Sunday, July 10, 2016

The Cairo Museum, the Citadel, and .... Garbage City?

Having already been to the Egyptian Museum in Cairo, I will not re-post everything I saw!!!  Here is just a sampling, though, of some of my favorites I enjoyed while David took it all in for the first time:

This is a sphinx made in the likeness of King Hatshepsut - She was queen of Egypt until her husband died, and then she acted as regent on behalf of her stepson who was too young to rule.  In time, she adopted the role of Pharaoh - not queen.  She even had statues of herself made where she looked like a man. She died around 1458 B.C, and was buried in the Valley of the Kings.  Her step-son, who then ruled after her, had most of her statues and evidence of her work as pharaoh destroyed, so we don't know too much about her - except that she was one tough cookie!

And a prized shot of King Tutankhamun's burial head piece!  Stunning!!!

And for me, a very special moment occurred when Mohammed, my guide on my previous trip to Egypt, met us for lunch.  It meant a great deal to me that he was willing to take time out of his day just to say hi!  You are a wonderful person, Mohammed!!!

After the museum, Diana took us to Saladin's Citadel in Cairo.  While the one we saw in Alexandria was fairy tale-like and mostly intact, this one was much larger and more spread out. It had two lovely mosques as well -


I particularly loved the older one.

 There was also a military museum, but I was too pooped to go explore - 

When most people think of Egypt, they of course think of Muslims, but turns out that there is a pretty big population of Coptic Christians living there as well.  Many of them live in an area now referred to as Garbage City.  Doesn't sound so great, but actually it's pretty cool - They collect garbage and then recycle what they find. It was a Sunday so we were not able to visit the store that they have.  We did see the churches that were carved right into the mountain, though!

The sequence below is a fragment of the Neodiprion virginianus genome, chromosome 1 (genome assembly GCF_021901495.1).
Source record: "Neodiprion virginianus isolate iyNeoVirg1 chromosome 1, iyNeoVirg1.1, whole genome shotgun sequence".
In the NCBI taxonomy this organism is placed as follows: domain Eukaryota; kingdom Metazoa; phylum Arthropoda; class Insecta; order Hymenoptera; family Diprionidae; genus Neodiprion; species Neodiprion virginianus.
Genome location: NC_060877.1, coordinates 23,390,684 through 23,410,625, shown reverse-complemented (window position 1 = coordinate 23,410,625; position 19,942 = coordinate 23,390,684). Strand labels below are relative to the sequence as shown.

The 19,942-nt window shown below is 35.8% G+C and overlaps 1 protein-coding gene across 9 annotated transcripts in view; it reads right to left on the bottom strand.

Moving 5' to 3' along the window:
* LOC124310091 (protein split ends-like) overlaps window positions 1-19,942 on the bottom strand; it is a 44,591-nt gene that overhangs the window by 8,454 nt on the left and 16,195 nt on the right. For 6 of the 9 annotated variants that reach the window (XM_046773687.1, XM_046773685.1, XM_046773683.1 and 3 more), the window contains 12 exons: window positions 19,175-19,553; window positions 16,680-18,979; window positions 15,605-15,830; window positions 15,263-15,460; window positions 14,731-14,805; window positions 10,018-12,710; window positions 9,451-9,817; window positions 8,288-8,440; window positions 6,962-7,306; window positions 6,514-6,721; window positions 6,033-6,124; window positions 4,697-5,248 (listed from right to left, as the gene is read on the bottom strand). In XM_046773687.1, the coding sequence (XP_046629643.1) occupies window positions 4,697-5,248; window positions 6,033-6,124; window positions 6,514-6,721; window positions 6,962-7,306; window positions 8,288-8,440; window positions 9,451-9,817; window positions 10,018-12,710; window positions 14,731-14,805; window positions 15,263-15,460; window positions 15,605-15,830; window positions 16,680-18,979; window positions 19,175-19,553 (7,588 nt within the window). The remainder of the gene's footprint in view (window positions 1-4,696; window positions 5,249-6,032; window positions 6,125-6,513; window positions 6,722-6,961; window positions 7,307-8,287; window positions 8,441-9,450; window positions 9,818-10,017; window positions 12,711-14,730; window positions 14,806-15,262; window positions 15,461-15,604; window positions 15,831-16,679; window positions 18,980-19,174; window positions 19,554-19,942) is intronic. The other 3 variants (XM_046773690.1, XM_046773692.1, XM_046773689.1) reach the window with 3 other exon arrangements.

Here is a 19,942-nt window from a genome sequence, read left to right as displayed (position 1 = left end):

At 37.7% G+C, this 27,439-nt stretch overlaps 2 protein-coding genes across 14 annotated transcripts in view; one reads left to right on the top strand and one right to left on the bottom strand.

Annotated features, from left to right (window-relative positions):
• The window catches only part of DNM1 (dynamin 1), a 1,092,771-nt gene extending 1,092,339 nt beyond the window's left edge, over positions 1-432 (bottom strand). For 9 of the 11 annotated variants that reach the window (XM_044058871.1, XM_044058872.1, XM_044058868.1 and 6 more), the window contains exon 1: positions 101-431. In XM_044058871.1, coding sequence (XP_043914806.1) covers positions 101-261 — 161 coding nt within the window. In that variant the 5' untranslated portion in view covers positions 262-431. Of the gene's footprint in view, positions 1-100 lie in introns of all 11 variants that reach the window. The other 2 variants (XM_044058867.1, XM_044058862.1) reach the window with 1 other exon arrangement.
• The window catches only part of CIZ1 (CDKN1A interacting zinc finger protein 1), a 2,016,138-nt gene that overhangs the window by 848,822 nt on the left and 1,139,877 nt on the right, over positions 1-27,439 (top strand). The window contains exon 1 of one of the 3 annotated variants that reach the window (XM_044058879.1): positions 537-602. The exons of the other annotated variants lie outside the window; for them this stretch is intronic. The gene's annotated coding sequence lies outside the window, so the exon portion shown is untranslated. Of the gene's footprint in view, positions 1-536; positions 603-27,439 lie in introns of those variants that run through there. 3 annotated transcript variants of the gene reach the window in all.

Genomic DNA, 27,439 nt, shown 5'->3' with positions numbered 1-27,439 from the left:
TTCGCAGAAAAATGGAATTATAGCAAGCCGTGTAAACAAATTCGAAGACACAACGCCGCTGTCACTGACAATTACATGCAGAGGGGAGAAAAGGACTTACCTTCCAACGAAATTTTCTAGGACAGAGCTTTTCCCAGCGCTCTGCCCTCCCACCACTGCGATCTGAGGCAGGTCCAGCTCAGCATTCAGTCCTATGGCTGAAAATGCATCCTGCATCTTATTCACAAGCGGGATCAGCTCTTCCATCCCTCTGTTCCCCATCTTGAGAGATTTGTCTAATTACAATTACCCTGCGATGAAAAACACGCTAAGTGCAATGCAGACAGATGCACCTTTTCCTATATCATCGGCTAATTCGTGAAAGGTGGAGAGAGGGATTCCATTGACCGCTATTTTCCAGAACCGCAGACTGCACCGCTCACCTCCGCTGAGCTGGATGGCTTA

Saturday, July 9, 2016


Next, we were off to see a new city for me: Alexandria.  Now, I knew that this would be a different experience than what I had the last time I was in Egypt, but somehow it still surprised me. Alexandria, named for Alexander the Great, was very much a city of blended cultures.  While there was still a huge influence of the Egyptian beliefs and art, it was combined with the styles of the Greeks and even the Romans.  

See, already we have ionic and Corinthian column toppers!

Here's a view of the Roman triumphant column: Pompey's Pillar

But first we wandered through the catacombs of Kom ash-Suqqafa ~

It's dark down there!!!!

Pompey's Pillar!

Guarded by sphinxes ~

Just doing my part to keep national treasures safe! ;)

Our next stop on our whirlwind tour of Alexandria, was the citadel - a fairy tale like structure built by the sea ~

Why yes, I am drawing my bow-string!

To keep up our strength, we feasted on a seafood lunch, including these GIANT prawns!!!!

And our final stop was at the Library of Alexandria -

                           No, unfortunately not THAT one :)  But they have built an incredible library here that seeks to recreate the spirit of the great library erected by Ptolemy. It is a work of art in itself, and houses some fine artwork along with some old printing presses!